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Masticatory muscle anatomy and feeding efficiency of the American beaver, Castor canadensis (Rodentia, Castoridae)

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JournalJournal of mammalian evolution
DateAccepted/In press - 1 Jul 2015
DateE-pub ahead of print - 12 Aug 2015
DatePublished (current) - 1 Jun 2016
Issue number2
Volume23
Number of pages10
Pages (from-to)191-200
Early online date12/08/15
Original languageEnglish

Abstract

Beavers are well-known for their ability to fell large trees through gnawing. Yet, despite this impressive behavior, little information exists on their masticatory musculature or the biomechanics of their jaw movements. It was hypothesized that beavers would have a highly efficient arrangement of the masticatory apparatus, and that gnawing efficiency would be maintained at large gape. The head of an American beaver, Castor canadensis, was dissected to reveal the masticatory musculature. Muscle origins and insertions were noted, the muscles were weighed and fiber lengths measured. Physiological cross-sectional areas were determined, and along with the muscle vectors, were used to calculate the length of the muscle moment arms, the maximum incisor bite force, and the proportion of the bite force projected along the long axis of the lower incisor, at occlusion and 30° gape. Compared to other sciuromorph rodents, the American beaver was found to have large superficial masseter and temporalis muscles, but a relatively smaller anterior deep masseter. The incisor bite force calculated for the beaver (550–740 N) was much higher than would be predicted from body mass or incisor dimensions. This is not a result of the mechanical advantage of the muscles, which is lower than most other sciuromorphs, but is likely related to the very high percentage (>96 %) of bite force directed along the lower incisor long axis. The morphology of the skull, mandible and jaw-closing muscles enable the beaver to produce a very effective and efficient bite, which has permitted beavers to become highly successful ecosystem engineers.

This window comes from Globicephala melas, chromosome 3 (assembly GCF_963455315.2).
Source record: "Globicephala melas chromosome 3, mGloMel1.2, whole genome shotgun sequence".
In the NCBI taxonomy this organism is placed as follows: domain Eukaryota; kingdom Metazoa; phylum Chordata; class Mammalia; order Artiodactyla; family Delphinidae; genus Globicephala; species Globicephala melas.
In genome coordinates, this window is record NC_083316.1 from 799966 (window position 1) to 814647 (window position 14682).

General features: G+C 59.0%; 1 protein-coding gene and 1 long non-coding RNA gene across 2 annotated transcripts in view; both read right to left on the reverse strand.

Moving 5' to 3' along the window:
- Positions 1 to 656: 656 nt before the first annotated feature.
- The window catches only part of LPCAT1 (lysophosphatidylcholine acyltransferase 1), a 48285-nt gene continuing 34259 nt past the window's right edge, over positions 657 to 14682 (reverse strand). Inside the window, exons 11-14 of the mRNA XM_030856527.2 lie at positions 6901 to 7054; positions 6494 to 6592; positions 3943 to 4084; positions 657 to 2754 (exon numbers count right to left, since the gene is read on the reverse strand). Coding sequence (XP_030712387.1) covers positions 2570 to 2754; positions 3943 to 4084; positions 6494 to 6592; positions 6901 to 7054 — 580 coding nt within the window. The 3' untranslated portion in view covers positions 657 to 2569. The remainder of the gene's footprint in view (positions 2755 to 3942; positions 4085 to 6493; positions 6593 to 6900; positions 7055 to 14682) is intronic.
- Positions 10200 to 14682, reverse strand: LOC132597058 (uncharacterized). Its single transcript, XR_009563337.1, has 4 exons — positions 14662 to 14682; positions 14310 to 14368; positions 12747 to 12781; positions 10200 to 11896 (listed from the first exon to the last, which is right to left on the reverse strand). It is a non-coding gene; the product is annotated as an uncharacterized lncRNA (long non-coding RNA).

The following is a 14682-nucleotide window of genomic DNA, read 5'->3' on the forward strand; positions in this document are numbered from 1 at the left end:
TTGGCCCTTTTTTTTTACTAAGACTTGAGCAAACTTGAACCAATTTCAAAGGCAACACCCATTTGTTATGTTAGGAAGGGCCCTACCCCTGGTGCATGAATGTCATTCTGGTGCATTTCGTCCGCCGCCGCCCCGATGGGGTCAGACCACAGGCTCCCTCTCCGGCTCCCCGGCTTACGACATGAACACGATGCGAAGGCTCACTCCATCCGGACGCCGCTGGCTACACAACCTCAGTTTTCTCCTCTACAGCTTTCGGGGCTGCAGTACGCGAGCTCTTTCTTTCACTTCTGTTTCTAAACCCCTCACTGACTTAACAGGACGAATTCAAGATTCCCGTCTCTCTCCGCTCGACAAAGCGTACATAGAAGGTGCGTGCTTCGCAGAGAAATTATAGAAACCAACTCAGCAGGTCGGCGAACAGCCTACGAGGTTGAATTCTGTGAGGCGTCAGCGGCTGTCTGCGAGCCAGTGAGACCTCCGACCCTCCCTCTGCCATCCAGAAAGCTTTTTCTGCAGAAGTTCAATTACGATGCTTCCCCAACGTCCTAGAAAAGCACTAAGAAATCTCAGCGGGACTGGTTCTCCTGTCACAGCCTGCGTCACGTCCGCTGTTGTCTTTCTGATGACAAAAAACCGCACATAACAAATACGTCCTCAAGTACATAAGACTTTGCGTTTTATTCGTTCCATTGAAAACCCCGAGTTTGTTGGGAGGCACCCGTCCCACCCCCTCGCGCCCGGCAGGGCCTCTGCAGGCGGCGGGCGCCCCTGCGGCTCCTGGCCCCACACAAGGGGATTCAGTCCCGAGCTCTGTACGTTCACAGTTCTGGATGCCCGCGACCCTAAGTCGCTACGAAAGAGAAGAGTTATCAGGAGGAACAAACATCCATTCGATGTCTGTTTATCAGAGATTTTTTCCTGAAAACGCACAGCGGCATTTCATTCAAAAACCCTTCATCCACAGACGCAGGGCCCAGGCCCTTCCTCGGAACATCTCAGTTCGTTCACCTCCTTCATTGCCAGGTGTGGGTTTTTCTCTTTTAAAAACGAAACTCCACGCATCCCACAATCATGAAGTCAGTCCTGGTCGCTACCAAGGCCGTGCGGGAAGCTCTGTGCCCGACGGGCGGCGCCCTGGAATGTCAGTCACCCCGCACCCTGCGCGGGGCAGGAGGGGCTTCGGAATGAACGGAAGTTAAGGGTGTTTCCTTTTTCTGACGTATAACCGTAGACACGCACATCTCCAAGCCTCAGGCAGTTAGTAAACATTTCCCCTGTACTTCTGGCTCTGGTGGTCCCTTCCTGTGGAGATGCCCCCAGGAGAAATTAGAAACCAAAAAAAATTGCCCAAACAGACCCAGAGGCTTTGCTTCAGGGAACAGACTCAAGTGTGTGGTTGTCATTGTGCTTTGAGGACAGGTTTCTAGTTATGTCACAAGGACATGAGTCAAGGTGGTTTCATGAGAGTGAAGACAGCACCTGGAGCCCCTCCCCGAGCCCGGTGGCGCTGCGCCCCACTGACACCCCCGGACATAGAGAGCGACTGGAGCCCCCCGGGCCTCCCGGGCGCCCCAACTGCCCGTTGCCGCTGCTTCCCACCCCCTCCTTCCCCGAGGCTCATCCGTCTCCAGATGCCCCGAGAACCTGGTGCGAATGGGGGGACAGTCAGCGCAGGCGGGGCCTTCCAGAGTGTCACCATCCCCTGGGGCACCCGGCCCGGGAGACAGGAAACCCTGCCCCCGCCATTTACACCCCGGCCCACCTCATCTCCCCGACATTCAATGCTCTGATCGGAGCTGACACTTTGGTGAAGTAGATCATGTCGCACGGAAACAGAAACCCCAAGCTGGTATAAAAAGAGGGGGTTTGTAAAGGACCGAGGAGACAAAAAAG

Bibliographical note

(c) Springer Science+Business Media New York 2015. This is an author produced version of a paper published in Journal of Mammalian Evolution. Uploaded in accordance with the publisher's self-archiving policy.

    Research areas

  • Beaver, Bite force, Dissection, Masticatory muscles, Rodent

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